The global market for mergers and acquisitions reached new heights last year, and many expect the frenzy to continue in 2022. The latest annual survey from Pitchbook estimated there were 38,000 merger and acquisition (M&A) transactions in 2021, with just shy of US$5 trillion in deal value.
That’s a lot of activity. But despite the lofty goals and growth projections that drive M&A decision making, history shows these transactions don’t always convert into corporate value. In one study, for example, Deloitte analyzed 116 M&A deals that were explicitly “growth-oriented,” and found that only 27% helped those companies grow faster than their historical rate.
POST-DEAL INTEGRATION AND SYNERGIES
There are of course, many reasons why companies fail to realize the cost or growth synergies anticipated for a deal; economic and political issues and “people” and cultural differences are often cited.
Some companies simply fail to manage the huge operational complexity of acquiring or selling a business. This can include failing to manage the risks inherent in the buyer’s or seller’s data. This is a significant issue when you consider that global data volumes double every three years or so and more than 80% of the world’s data is unstructured, such as emails, making it harder to manage and understand.
Challenges in managing corporate data can lead companies to struggle with issues such as:
- Identifying and retaining the company’s commercially sensitive information and intellectual property
- Identifying compliance risks in the target company’s data
- Locating key contracts for day-one operations and maintaining effective systems for managing issues like third-party risk.
These struggles can have dire consequences down the track. Highly priced intellectual property may turn out to be kept haphazardly across multiple storage systems, making it hard to consolidate and extract value from. In the case of a divestiture, it may get left behind with the parent entity or inadvertently sent off with the buyer. The acquiring company can also inherit compliance risks – in the current environment, especially privacy risks – which lead to regulatory action or litigation when things blow up post-acquisition.
RETAINING VALUE, MINIMIZING RISKS
How can companies avoid leaving value on the table or acquiring unforeseen risks? Over many years of working with companies and their advisors on M&As, Nuix has developed a robust approach to understanding and addressing these data governance and risk issues.
In one example, Nuix worked with a global pharmaceutical company to avoid it sending off its critical intellectual property along with the subsidiary it was divesting. To achieve this, Nuix had to search the subsidiary’s datacenters for the parent’s intellectual property. This meant finding IP across millions of emails, documents and other unstructured records and then remediating the data, all under tight commercial deadlines.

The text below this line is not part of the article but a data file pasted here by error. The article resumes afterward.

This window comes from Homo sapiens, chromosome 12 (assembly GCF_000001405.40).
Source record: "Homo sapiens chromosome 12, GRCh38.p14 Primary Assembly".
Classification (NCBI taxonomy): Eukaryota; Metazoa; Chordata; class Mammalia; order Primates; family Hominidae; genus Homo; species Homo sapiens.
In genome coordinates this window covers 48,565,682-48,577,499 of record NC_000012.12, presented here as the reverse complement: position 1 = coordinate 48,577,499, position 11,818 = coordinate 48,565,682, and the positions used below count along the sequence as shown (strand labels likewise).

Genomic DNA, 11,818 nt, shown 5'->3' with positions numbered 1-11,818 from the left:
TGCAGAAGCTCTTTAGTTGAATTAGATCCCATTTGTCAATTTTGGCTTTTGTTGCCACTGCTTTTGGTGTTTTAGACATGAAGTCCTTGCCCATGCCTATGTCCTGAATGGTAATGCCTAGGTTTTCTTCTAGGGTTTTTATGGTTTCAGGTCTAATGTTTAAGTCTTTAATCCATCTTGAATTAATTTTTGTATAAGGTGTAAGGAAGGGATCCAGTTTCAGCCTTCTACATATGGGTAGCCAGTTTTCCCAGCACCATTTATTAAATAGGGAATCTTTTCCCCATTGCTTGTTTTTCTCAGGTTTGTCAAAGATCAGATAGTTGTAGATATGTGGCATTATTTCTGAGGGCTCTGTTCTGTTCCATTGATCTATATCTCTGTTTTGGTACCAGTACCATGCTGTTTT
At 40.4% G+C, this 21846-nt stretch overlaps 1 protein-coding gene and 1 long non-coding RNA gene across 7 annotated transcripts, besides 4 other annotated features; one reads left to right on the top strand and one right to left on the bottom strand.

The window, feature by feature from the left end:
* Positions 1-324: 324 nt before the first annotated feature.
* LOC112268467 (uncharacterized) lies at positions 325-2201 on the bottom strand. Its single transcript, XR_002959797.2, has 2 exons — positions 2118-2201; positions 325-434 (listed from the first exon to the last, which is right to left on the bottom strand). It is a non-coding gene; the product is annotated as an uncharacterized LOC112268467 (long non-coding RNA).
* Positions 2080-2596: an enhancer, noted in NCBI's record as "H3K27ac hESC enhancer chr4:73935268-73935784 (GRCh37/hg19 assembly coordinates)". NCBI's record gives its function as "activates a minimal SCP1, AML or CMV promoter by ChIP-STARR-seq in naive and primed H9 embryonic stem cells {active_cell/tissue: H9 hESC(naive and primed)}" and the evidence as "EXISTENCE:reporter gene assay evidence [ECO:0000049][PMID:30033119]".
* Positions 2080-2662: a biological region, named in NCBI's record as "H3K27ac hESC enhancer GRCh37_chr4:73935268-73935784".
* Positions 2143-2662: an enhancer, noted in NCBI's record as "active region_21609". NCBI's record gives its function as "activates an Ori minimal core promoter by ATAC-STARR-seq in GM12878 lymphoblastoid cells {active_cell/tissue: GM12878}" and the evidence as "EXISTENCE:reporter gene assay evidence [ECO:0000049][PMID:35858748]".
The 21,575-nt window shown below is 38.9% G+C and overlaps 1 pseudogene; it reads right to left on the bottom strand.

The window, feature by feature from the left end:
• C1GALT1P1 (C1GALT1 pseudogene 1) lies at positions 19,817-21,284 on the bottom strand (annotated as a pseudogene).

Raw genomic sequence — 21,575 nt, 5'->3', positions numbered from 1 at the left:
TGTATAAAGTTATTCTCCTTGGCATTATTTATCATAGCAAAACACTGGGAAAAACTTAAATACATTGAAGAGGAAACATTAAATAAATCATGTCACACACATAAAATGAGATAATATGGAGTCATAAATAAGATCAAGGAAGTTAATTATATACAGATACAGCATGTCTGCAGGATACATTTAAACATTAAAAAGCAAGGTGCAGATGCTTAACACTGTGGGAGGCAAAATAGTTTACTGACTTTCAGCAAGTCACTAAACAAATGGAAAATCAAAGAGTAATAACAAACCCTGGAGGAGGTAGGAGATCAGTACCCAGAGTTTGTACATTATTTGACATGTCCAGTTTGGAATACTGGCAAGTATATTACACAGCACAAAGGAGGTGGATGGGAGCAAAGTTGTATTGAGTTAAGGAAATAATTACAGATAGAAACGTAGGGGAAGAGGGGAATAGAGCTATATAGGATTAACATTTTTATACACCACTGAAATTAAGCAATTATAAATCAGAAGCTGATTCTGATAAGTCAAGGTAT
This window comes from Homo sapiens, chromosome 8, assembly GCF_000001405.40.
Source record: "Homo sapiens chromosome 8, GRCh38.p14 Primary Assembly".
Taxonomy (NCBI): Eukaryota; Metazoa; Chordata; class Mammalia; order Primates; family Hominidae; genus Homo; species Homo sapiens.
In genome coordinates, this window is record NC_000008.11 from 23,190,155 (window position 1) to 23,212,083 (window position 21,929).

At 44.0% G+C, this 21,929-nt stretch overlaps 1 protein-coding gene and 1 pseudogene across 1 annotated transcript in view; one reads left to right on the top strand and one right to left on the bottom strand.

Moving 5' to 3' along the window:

Our process, in broad strokes, is detailed in the diagram below.
The main advantages of using Nuix technology and workflows, for the buyer or selling company, include:
- We can find and collect data (such as critical intellectual property) from local and remote repositories, including laptops and desktops, email servers, file shares and cloud sources
- Our efficient and scalable processing turns more than 1,000 file formats into meaningful and searchable information by capturing the content and metadata
- Our browser-based review software enables fast and efficient collaboration for merger teams to analyze, classify and report on findings
- Once you have classified data, you can defensibly move or delete it, copy it or flag it for further action.
Just as importantly, in M&A transactions the parties need to review huge amounts of data under the shadow of commercial and regulatory deadlines. Most of our customers say that compared to competitors, Nuix has the fastest data processing, can review the widest variety of file types and can handle the largest volume of data.
Equally exciting is that this workflow is not just a one-off exercise. Once you’ve gone to the trouble of setting it up, it can deliver ongoing value for the merged entity. The target company and its acquirer can scan for changes up to the merger deadline and proactively monitor to maintain compliance and deliver data and cost efficiencies afterwards.